New Dictionary Published By the Real Academia Española
This tip was due last Friday, but we thought it would be better to send it today, to start the New Year with interesting news.
The Real Academia Española de la Lengua (RAE, Spanish Royal Academy of Language), has just published a long-awaited book: The Pan-Hispanic Dictionary of Doubts. It was finally released to the public in the last quarter of 2005.
This heavy, 500-page Dictionary of Doubts has some very remarkable features. Besides clearing up thousands of doubts on the conjugation of some irregular verbs, accepted or unaccepted usage of foreign words, additions to the general vocabulary, generally misspelled or misused terms, common grammatical mistakes and dozens of other linguistic niceties, it represents a huge effort to actually set the basis for a truly international Spanish, one that can be spoken, understood and generally accepted throughout all Spanish speaking countries of the world, that is, throughout Latin America and Spain; hence its name: Pan-Hispanic Dictionary of Doubts, with the prefix “pan” meaning “all-embracing”, or “throughout the whole”.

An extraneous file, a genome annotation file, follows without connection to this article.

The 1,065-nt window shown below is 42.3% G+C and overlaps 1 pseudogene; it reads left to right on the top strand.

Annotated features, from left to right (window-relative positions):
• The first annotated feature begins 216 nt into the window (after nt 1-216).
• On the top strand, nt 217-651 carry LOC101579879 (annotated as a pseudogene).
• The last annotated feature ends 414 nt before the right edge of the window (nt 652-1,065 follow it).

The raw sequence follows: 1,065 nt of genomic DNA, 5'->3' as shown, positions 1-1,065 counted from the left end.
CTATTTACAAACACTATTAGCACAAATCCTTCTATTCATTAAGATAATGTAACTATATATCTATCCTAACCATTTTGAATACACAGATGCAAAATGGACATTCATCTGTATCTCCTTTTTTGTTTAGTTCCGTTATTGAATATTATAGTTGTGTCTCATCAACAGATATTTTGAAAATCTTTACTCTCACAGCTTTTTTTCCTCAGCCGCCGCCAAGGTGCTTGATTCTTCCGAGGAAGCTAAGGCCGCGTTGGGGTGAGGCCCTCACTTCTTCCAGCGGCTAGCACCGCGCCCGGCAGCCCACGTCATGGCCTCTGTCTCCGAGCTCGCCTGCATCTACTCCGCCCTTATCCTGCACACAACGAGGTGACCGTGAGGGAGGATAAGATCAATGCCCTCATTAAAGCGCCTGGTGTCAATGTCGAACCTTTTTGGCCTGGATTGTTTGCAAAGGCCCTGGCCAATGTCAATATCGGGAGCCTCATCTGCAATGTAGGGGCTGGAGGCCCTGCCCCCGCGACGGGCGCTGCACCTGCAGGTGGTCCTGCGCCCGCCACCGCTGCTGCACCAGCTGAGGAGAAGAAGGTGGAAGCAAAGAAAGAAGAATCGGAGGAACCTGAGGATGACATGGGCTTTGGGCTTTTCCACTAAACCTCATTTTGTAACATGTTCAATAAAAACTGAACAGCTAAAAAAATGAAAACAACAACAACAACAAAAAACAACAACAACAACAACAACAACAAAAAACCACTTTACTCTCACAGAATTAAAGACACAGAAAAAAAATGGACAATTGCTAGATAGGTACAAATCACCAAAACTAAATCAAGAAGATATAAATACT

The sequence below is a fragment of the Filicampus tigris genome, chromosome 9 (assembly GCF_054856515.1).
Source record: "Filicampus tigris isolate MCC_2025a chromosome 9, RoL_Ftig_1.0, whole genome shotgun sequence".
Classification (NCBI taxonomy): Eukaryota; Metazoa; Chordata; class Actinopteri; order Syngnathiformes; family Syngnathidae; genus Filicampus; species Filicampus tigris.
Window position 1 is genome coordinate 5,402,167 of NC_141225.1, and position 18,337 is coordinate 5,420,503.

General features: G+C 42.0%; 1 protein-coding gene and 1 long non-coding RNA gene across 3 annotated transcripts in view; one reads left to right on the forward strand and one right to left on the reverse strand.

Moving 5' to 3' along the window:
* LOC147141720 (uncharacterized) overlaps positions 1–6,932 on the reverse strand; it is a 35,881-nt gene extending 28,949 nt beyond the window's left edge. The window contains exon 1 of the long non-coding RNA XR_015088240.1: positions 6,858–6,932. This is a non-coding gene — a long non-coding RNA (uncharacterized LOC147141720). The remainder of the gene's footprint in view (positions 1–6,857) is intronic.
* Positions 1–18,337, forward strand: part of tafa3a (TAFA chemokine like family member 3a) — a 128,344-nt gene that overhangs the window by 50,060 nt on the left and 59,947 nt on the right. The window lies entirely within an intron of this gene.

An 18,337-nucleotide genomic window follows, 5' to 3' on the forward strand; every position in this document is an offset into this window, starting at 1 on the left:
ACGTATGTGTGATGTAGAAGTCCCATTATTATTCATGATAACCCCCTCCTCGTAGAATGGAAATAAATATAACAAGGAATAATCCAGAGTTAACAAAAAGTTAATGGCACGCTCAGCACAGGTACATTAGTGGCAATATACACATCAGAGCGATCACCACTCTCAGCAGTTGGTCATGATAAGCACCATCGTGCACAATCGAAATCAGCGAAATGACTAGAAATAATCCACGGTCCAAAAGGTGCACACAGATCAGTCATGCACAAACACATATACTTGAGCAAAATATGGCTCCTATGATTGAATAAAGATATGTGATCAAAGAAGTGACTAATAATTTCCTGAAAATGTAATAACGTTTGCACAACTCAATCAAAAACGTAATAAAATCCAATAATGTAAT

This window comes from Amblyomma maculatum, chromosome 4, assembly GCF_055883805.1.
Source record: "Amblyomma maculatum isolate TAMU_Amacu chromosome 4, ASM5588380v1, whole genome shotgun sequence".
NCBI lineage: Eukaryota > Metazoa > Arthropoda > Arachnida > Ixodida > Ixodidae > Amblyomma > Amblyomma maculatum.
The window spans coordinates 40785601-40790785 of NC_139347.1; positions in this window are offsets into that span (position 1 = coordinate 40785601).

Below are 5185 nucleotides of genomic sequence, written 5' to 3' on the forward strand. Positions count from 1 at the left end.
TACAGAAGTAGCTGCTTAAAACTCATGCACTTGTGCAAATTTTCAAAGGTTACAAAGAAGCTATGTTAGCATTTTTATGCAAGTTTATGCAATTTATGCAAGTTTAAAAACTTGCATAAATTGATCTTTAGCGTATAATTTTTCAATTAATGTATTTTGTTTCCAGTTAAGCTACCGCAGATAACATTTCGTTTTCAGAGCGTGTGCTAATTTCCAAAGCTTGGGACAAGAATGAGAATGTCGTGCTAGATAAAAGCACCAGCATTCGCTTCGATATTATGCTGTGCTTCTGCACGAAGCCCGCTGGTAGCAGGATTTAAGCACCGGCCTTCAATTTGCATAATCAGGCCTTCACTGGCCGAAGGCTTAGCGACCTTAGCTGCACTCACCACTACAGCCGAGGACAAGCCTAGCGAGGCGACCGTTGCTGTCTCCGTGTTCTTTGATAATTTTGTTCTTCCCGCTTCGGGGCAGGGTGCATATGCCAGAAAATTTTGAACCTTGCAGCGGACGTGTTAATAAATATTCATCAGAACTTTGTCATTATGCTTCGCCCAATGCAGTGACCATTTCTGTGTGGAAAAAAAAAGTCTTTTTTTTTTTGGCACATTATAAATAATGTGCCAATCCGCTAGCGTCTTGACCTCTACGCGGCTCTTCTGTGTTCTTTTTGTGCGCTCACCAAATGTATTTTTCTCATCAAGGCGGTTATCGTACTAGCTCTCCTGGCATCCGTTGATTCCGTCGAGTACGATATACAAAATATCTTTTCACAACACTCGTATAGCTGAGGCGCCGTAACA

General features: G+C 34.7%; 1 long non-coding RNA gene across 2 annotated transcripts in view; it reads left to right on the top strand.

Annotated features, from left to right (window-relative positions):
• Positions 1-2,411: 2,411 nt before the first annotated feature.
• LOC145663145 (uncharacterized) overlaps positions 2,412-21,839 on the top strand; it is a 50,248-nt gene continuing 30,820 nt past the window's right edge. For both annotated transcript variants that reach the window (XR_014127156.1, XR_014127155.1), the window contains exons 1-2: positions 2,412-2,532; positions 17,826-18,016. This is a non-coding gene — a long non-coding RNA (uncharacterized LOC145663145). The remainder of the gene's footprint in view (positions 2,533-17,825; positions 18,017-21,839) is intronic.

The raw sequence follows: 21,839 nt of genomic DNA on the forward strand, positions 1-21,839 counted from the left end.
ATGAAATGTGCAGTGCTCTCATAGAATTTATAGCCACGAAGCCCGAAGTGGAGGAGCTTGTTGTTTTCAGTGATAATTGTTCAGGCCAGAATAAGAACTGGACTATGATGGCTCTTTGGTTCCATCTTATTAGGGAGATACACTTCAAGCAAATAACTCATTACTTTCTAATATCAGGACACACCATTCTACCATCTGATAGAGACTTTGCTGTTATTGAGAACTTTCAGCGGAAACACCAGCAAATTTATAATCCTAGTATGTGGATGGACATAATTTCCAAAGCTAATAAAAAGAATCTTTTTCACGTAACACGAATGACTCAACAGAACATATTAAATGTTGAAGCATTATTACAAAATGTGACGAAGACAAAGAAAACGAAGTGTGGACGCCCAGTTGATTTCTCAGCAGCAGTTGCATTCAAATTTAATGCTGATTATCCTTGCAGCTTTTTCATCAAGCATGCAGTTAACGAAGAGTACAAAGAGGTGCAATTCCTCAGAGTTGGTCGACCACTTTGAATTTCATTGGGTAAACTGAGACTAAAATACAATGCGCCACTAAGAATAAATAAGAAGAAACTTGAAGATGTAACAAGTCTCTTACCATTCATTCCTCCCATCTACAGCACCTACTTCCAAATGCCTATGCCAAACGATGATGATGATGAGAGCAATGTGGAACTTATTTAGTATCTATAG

This is good news for us also, as we have to deal with these problems on a daily basis, more so now that we have corroborated that much of the new information contained in the Pan-Hispanic Dictionary was already part of our linguistic stock.
Just to mention a single example amongst hundreds of others: it is now widely accepted that the correct spelling of two-syllable enclitics of the form [Imperative] + [me, te, se, nos, os, la, las, lo, los, le, les…] should have no diacritical accent. That is, they should be spelled thus:
With the verb dar
- Deme (give me), instead of déme
- Date (give yourself), instead of dáte
- Dele (give him, her), instead of déle
Or , with the verb ser
- Seme, instead of séme
- Sele, instead of séle
- Senos, instead of sénos
Or , with the verb ir, or ver
- Veme, instead of véme
- Vete, instead of véte
- Velo, instead of vélo
We are pleased to announce that our former version, starting with 4.0 two years back, already conjugated these verb forms in the now “official, academically correct “ way. You can corroborate this fact by simply writing the correct and the incorrect spelling and running them through ESI’s spell checker.